Yorktown 'Plan' Legend: 14 August diary entry
 

Washington's 14, 15, and 16 August Diary Entries

14 August, Washington received de Grasse's 28 July letter. In his diary, Washington begins over three days to record the basic decisions that essentially first described the concept of the Yorktown Campaign. [Fitzpatrick, ed. The Diaries of George Washington 1748-1799, vol.2, 1771-1785.]
 
[14 August entry from pp.253-4]
"14th      Received dispatched from the Count de Barras4 announcing the intended departure of the Count de Grasse from cape Francois1 with between 25 and 29 Sail of the line and 3200 land Troops on the 3d. Instant for Chesapeak bay and the anxiety of the latter to have every thing in the most perfect readiness to commence our operations in the moment of his arrival as he should be under a necessity from particular engagements with the Spaniards to be in the West Indies by the Middle of October, at the same time intimating his (Barras's) Intentions of enterprizing something against Newfoundland, and against which both Genl. Rochambeau and myself Reminstrated as impolitic and dangerous under the probablility of Rodneys coming up this Coast.
"        Matters having now come to a crisis and a decisive plan to be determined on, I was obliged, from the shortness of Count de Grasse. promised stay on this Coast, the apparent disclination in their Naval Officers to force the harbour of New York and the feeble compliance of the States to my requisitions for Men, hitherto, and little prospect of greater exertion in the future, to give up all idea of attacking New York; and instead thereof to remove the French Troops and a detachment from the American Army to the Head of Elk2 to be transported to Virginia for the purpose of co-operating with the force from the West Indies against the Troops in that State." [See comment 1.]

[15 August entry from pp.254]

"15th      Dispatched a Courier to the Marquis de la Fayette3 with information of this matter, requesting him to be in perfect readiness to second my views and to prevent if possible the Retreat of Cornwallis towards Carolina. He was also directed to Halt the Troops under the Command of General Wayne if they had not made any great progress in their March to join the Southern Army." [See comment 2.]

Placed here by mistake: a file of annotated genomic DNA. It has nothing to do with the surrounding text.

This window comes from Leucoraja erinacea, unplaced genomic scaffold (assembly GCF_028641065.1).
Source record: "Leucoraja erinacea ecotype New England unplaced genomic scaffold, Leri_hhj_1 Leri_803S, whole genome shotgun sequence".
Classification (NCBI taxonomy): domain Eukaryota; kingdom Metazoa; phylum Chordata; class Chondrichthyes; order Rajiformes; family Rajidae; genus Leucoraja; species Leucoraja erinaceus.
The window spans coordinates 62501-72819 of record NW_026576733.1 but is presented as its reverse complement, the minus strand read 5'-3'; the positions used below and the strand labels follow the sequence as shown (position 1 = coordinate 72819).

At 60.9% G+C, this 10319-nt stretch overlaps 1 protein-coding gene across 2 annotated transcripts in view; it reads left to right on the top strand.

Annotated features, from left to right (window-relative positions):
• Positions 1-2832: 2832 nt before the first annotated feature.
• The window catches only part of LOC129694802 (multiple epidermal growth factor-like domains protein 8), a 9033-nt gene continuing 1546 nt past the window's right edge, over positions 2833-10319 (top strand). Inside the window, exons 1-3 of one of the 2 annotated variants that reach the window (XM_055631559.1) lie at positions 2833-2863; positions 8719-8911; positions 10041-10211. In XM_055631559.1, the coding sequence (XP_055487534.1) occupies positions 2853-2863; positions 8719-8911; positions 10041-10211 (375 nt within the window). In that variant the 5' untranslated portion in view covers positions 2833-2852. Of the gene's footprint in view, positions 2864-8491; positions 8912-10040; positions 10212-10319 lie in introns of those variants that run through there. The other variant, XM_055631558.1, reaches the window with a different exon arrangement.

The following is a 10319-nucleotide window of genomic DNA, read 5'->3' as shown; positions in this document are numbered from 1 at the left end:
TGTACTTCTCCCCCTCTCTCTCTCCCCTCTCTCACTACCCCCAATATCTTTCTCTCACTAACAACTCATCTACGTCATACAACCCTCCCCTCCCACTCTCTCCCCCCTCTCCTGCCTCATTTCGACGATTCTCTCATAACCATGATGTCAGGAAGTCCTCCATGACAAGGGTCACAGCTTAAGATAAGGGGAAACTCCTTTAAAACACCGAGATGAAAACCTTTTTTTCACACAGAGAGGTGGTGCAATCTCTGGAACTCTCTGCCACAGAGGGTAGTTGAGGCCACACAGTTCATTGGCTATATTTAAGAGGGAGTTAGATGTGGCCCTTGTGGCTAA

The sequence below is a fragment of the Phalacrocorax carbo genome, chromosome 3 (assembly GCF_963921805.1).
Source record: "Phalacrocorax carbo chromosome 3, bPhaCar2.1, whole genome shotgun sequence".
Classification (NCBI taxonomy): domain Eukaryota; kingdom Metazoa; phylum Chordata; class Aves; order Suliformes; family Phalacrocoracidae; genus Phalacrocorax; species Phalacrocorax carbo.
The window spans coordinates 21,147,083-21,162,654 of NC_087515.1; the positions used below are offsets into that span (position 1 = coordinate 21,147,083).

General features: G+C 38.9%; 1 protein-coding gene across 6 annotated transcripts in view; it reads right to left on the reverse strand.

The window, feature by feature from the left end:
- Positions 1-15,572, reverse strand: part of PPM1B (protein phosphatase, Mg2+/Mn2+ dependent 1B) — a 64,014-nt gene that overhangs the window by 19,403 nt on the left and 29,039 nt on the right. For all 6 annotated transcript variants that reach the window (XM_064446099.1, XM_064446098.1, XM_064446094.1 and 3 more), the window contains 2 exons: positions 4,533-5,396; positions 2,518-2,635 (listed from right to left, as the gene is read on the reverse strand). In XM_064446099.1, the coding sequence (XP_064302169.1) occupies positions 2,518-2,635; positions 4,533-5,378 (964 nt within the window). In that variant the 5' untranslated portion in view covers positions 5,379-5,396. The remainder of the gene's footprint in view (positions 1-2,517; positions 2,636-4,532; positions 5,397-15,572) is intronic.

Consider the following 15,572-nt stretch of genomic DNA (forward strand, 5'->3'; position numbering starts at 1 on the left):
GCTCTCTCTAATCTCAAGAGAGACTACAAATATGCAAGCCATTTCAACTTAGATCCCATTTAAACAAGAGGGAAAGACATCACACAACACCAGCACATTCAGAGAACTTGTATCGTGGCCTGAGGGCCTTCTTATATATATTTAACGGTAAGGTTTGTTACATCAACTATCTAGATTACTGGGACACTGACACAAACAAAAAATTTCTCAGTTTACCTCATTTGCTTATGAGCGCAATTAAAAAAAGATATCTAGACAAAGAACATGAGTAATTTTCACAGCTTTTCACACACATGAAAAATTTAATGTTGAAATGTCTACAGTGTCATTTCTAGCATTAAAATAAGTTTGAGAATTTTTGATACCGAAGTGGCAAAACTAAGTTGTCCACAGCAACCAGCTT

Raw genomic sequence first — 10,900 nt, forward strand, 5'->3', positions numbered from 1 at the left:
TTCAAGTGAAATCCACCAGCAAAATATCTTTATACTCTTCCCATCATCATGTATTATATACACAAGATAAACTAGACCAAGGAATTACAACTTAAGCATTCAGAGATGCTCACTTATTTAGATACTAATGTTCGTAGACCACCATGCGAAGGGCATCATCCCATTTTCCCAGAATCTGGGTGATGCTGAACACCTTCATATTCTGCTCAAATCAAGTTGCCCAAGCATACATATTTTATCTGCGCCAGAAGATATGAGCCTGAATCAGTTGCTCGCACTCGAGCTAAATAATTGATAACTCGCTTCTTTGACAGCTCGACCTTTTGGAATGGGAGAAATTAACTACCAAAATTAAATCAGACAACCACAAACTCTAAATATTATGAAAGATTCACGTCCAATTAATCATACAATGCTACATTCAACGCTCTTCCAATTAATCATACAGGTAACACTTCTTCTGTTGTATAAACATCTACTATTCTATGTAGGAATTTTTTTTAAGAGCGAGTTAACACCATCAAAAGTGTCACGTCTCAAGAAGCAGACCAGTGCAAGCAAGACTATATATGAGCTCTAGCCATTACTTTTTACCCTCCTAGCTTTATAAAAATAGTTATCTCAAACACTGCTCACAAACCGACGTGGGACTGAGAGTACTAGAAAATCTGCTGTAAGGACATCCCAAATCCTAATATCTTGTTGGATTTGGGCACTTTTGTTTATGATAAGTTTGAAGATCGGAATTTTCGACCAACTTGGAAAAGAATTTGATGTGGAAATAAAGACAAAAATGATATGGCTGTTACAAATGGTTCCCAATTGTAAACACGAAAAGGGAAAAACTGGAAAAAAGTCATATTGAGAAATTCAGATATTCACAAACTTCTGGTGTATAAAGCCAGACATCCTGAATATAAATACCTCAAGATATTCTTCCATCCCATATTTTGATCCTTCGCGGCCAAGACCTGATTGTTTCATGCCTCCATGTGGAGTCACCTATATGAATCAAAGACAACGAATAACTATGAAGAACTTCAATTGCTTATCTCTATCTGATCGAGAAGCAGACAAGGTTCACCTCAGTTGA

[16 August entry from p.255]

"16th      Letters from the Marqs. de la Fayette1 and others, inform that Lord Cornwallis with the Troops from Hampton Road, had proceeded up York River and landed at York and Gloucester Towns where they were throwin up Works on the 6th. Inst." [See comment 3]
Editor's notes
[Footnote on p.253]
4. August 8th. Original in the Washington Papers, as above [Library of Congress].

[Footnotes on p.254]

1. Cape François, San Domingo.

2. Head of Elk, at the head of the Chesapeake Bay, Maryland.

3. Letter of August 15th. Original in the Washington Papers, Library of Congress, and printed in Ford, Writings of Washington, vol. 9, p.334.

[Footnote on p.255]

1. August 6th, from Lafayette. Original in Washington Papers, as above, and printed in Sparks, Correspondence of American Revolution, vol. 3, p.366.

Comments on Documents' Significance
1. "Matters having now come to a crisis and a decisive plan to be determined on." says it all! Here is the decision that launched the Campaign to go to Virginia. However, the following two days witnessed further refinements.
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2. Interesting that Lafayette's force was being diminished (Wayne going to join Greene's army further south). Strange that this would be the case if there had been a prior scheme to converge on the Chesapeake! Interesting too, Washington is aware of the danger of Cornwallis withdrawing from the coast --- back towards the Carolinas. Containing the British at the coastal location was essential if the naval component were to be most effective.
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3. "Where on the coast?" is answered here -- the town of York. This is the first Washington or Rochambeau were to know that the British position at this small tobacco shipping port was to be their specific objective, if everything went well. [Return to annotated location in main text.]

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This page created 2 November 2001; revised 10 June 2010.